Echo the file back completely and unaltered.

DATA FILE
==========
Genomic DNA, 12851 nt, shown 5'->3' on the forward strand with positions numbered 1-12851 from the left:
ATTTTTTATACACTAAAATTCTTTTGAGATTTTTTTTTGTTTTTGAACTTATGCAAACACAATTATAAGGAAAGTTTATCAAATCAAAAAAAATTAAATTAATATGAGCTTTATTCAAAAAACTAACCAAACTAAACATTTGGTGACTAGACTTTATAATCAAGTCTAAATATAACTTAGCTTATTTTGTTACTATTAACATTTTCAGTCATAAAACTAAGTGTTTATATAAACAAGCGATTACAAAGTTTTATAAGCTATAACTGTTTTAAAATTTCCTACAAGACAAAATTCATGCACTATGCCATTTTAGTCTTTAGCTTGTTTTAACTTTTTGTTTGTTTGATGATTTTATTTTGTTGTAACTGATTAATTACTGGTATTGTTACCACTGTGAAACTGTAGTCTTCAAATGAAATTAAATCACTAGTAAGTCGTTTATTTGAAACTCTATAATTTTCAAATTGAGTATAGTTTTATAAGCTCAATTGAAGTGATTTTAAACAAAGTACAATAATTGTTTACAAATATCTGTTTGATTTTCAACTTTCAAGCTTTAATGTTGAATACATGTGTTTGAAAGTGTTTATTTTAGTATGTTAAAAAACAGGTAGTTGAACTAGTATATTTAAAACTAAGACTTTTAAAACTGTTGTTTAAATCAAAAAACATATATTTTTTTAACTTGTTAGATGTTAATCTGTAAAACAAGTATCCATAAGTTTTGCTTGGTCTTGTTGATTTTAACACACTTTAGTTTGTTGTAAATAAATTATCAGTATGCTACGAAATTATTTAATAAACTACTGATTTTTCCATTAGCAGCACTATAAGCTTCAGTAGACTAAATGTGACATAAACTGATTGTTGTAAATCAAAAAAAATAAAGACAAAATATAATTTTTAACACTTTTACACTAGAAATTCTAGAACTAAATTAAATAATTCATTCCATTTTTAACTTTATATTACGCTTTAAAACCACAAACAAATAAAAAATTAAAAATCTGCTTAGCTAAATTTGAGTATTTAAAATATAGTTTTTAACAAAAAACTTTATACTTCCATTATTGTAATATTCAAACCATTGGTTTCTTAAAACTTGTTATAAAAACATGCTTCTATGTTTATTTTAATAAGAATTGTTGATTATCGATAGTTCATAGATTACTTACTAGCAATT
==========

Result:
Genomic DNA, 12851 nt, shown 5'->3' on the forward strand with positions numbered 1-12851 from the left:
ATTTTTTATACACTAAAATTCTTTTGAGATTTTTTTTTGTTTTTGAACTTATGCAAACACAATTATAAGGAAAGTTTATCAAATCAAAAAAAATTAAATTAATATGAGCTTTATTCAAAAAACTAACCAAACTAAACATTTGGTGACTAGACTTTATAATCAAGTCTAAATATAACTTAGCTTATTTTGTTACTATTAACATTTTCAGTCATAAAACTAAGTGTTTATATAAACAAGCGATTACAAAGTTTTATAAGCTATAACTGTTTTAAAATTTCCTACAAGACAAAATTCATGCACTATGCCATTTTAGTCTTTAGCTTGTTTTAACTTTTTGTTTGTTTGATGATTTTATTTTGTTGTAACTGATTAATTACTGGTATTGTTACCACTGTGAAACTGTAGTCTTCAAATGAAATTAAATCACTAGTAAGTCGTTTATTTGAAACTCTATAATTTTCAAATTGAGTATAGTTTTATAAGCTCAATTGAAGTGATTTTAAACAAAGTACAATAATTGTTTACAAATATCTGTTTGATTTTCAACTTTCAAGCTTTAATGTTGAATACATGTGTTTGAAAGTGTTTATTTTAGTATGTTAAAAAACAGGTAGTTGAACTAGTATATTTAAAACTAAGACTTTTAAAACTGTTGTTTAAATCAAAAAACATATATTTTTTTAACTTGTTAGATGTTAATCTGTAAAACAAGTATCCATAAGTTTTGCTTGGTCTTGTTGATTTTAACACACTTTAGTTTGTTGTAAATAAATTATCAGTATGCTACGAAATTATTTAATAAACTACTGATTTTTCCATTAGCAGCACTATAAGCTTCAGTAGACTAAATGTGACATAAACTGATTGTTGTAAATCAAAAAAAATAAAGACAAAATATAATTTTTAACACTTTTACACTAGAAATTCTAGAACTAAATTAAATAATTCATTCCATTTTTAACTTTATATTACGCTTTAAAACCACAAACAAATAAAAAATTAAAAATCTGCTTAGCTAAATTTGAGTATTTAAAATATAGTTTTTAACAAAAAACTTTATACTTCCATTATTGTAATATTCAAACCATTGGTTTCTTAAAACTTGTTATAAAAACATGCTTCTATGTTTATTTTAATAAGAATTGTTGATTATCGATAGTTCATAGATTACTTACTAGCAATT